In early 2011, Best Buy began requiring a photo ID with all product returns, even if you had the receipt. As we noted at the time, it wasn’t just to make sure that you were the person who made the purchase; it was also intended to identify people who had a history of returning items. Now a man in Connecticut is finding out just what it takes to end up on the retailer’s bad side.
According to the Hartford Courant, an area man recently attempted to exchange a defective DVD he’d bought at Best Buy only a few days earlier. But when a store employee swiped his ID, he was told that this return would be his last for 90 days.
“I was told that I could not return or exchange any other items, even with a valid receipt,” he tells the Courant’s Bottom Line column, “because of some third-party return activity company. How can this be legal when a consumer clearly has a valid receipt?”
The customer admits that he did have a number of post-Christmas returns, along with a few subsequent returns and exchanges at Best Buy.
“Our system is compliant with all state and federal laws regarding the security and privacy of the information,” says Best Buy rep tells the Courant, “and provides far greater security than more traditional retail return practices, such as collecting consumer information on hard-copy return slips or saving consumer information on paper logs.”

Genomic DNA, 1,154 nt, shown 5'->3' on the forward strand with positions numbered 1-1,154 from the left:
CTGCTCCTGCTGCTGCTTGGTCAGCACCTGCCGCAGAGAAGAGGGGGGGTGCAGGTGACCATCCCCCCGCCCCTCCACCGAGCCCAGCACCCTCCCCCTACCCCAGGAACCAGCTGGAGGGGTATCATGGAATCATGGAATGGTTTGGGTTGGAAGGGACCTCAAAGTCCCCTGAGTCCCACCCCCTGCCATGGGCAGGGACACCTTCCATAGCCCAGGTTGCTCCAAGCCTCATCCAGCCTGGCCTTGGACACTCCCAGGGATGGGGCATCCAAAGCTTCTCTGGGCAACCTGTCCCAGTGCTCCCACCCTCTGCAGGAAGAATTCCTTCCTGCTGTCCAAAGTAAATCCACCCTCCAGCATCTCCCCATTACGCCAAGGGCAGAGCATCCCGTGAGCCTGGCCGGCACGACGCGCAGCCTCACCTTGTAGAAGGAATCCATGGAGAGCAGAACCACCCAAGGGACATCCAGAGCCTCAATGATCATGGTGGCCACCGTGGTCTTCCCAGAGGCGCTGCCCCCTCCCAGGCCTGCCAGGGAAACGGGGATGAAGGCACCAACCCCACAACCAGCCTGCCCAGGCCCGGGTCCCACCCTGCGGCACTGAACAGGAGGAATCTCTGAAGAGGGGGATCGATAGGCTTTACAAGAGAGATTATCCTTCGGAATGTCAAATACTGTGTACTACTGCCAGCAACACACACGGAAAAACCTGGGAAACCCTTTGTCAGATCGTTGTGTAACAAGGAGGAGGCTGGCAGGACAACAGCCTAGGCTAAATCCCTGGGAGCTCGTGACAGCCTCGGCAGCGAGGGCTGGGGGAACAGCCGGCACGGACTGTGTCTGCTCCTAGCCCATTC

While we understand Best Buy’s need to curb rampant returns, wouldn’t it be helpful if the company were to communicate what level of returns and exchanges (ex.: “X returns in 60 days” or “$XXX worth of returns within 30 days”) would flag you as a nuisance customer?
As the Courant article points out, if you’re being required to swipe your ID for returns, it’s likely that the retailer is using the same third-party system as Best Buy. So if you’re returning a bunch of items in short period of time, be aware that you might be flagged.
Thanks to Michael for the tip!